Batwing Jumper.

When I am writing a story, one word would trigger another story. In my last post the trigger word was ‘Jersey’.

By now I had become more interested in what I wore, and this jumper looked just the ticket.

It was a ‘batwing style’, this meant the sleeves started at the cuffs and gradually swept up to about mid waist, it was black with a red stripe along the top of the sleeves to the collar, this was all held together with very large black stitches. I loved it.


My brother David had just been married to another Ann, and they were staying with us for a while.

I came home from work one day and was greeted by the jubilant young bride, she pointed to the washing line and said.

“Guess what”.

I’m never very good at this guessing game, so I looked to where she was pointing.

With what can only be described as my heart hitting my bladder, I saw my lovely black batwing jumper with the red stripe and black stitching hanging from the washing line by the sleeves, the body almost touching the ground.

“I’ve done your washing and it’s dry already”.

It may have been dry but not as dry as my mouth, as I said.

“That’s very kind of you Ann, I didn’t know it needed washing though”

I looked in dismay at what now looked like a large Manta Ray that some fisherman had hung up to display his prowess at fishing.

In a moment, the enthusiastic Ann, had removed the jumper and was urging me to try it on, actually it wasn’t too bad; it was just the sleeves that I could see might be a problem.

They were always a bit long, but now they were about a foot too long, but the ever-resourceful Ann, said.

“All we have to do is roll the sleeves up a bit.”

This, she helped me to do, I had the feeling that she had begun to realize that all was not well with the sleeve department, and I saw the jubilation drain from her body.

To save her feelings I said it all looked great— the rolled up sleeves looked like something Anna Karenina would wear as a muff in the Russian winter.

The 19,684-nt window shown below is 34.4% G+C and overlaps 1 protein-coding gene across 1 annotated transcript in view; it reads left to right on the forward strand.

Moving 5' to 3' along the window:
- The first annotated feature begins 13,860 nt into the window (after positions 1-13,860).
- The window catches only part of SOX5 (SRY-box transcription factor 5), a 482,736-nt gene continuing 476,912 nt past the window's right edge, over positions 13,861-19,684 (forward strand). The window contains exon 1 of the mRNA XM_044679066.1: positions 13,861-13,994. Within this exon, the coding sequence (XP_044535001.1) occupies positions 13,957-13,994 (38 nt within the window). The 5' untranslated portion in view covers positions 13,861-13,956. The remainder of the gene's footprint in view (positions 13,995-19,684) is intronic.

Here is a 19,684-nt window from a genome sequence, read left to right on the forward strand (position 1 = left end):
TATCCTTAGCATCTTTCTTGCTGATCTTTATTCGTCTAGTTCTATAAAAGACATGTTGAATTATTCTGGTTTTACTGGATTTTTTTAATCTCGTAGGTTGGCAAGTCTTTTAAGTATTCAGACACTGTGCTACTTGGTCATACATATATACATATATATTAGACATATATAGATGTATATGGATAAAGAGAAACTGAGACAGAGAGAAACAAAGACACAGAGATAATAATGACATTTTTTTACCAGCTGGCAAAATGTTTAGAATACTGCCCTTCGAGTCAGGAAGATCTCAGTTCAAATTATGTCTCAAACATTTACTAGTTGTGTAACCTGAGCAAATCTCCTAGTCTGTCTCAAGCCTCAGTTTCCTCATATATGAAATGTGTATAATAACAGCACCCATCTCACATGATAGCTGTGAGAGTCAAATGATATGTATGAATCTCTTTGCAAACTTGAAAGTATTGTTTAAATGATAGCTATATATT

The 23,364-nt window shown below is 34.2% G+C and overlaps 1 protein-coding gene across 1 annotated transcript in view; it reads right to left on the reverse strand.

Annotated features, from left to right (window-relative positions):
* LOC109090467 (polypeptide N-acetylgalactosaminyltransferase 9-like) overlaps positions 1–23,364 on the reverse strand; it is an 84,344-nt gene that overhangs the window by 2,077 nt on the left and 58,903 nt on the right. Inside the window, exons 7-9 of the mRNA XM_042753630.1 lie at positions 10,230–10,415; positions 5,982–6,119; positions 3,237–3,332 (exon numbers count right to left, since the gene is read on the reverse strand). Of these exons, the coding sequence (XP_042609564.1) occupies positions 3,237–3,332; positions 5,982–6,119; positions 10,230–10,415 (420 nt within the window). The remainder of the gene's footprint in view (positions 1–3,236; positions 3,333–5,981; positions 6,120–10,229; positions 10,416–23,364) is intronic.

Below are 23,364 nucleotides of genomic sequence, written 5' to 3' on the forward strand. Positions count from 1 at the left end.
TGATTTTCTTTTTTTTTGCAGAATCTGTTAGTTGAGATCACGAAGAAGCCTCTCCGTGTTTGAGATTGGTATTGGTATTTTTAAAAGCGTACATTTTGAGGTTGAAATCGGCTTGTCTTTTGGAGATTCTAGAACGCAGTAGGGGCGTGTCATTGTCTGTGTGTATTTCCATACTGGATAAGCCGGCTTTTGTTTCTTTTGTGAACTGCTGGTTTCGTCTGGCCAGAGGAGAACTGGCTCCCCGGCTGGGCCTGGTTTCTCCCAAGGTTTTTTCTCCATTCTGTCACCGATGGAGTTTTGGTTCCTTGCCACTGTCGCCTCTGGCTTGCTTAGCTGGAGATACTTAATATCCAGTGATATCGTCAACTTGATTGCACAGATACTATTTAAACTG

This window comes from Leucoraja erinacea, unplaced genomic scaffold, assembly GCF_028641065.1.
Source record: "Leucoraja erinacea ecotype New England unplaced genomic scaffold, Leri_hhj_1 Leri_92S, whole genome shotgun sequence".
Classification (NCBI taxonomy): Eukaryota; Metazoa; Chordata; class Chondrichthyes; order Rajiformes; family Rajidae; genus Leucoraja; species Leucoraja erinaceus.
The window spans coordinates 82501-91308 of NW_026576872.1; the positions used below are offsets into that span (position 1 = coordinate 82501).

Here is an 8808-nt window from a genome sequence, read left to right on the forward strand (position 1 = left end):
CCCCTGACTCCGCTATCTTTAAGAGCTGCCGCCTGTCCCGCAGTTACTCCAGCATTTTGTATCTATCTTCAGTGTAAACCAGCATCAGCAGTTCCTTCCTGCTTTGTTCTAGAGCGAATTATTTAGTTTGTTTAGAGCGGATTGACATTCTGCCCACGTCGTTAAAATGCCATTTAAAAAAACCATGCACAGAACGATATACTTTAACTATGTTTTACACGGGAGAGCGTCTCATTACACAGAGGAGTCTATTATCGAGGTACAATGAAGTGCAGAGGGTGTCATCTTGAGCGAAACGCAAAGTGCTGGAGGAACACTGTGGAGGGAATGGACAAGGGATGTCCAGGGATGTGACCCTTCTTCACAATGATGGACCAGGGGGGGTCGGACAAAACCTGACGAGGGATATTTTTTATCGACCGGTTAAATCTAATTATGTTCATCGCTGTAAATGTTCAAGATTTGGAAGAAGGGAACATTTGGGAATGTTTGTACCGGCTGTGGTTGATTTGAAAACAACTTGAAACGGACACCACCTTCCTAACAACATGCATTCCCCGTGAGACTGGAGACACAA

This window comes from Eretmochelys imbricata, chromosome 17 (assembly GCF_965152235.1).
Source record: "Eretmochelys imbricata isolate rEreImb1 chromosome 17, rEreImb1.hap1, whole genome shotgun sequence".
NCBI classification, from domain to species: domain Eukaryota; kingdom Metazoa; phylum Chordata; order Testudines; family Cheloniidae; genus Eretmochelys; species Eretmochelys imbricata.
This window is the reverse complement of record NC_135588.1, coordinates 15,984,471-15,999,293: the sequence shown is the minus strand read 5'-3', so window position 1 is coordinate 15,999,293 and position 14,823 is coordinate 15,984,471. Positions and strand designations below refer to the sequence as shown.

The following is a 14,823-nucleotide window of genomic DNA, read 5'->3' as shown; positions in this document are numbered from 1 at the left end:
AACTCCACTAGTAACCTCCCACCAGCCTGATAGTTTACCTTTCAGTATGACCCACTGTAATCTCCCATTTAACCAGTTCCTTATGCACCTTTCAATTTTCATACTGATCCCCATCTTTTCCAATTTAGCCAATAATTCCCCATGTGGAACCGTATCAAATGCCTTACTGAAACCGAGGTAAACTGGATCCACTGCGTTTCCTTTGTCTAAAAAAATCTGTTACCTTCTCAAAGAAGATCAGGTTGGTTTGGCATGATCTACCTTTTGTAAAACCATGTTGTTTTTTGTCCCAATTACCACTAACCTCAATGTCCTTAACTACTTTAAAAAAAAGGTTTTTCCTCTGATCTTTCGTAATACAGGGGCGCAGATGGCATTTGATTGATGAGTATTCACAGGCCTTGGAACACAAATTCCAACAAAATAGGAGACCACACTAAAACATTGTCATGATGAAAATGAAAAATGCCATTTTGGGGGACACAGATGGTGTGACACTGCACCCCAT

“At last” I said. “I may be at the forefront of men’s fashion, by leading instead of copying.”


But it never caught on.


As I am slightly colour blind, so hadn’t noticed that the lovely scarlet sleeves that had caught my eye in ‘Cecil Gee’s Outfitters For the Younger Man’, had also lost their vibrancy and were now a sort of rusty colour.

The heavy knitted woolen texture of the whole jumper was more like a cheap wool mixture, with most of the wool missing, this made it all rather floppy.

I soon found another problem with this loosely knitted material,

It made cycling even more difficult in an unexpected way

The ‘batwings’ would flap, even at quite low speeds, and if I were in a hurry, the whole jumper would inflate, causing a large hump on my back.

All this plus the ‘Anna Karenina’ cuff’s was not the image I had originally sought.


Like all my clothes, once I had tired of them or more likely they had become just tired I would then wear them to work.

This was a common practice and some worker’s could be seen riding their bikes dressed in clothes not at all meant for cycling.

The ride to and from the Vickers Armstrong factory was always an exciting affair, with so many workers arriving in the morning at about the same time— eight thousand of them— it was a race to ‘clock in’ at eight.

One of the most inappropriate of these garments was a single-breasted raincoat, which a year or two earlier were all the rage with local youths.

Now these younger workers could be seen with these cheap coats flapping around them, racing to work, looking like a posse of cowboys lead by Clint Eastwood` chasing Doc Holliday in a cowboy film.

As if this was not enough of a pantomime, some of the older worker’s had invested in a little petrol engine, which was fixed to the rear wheel of their bikes, with these, they were more than capable of overtaking the ‘posse’.

They looked a grand sight with their ex army waterproof capes billowing in the wind at twenty miles per hour.








































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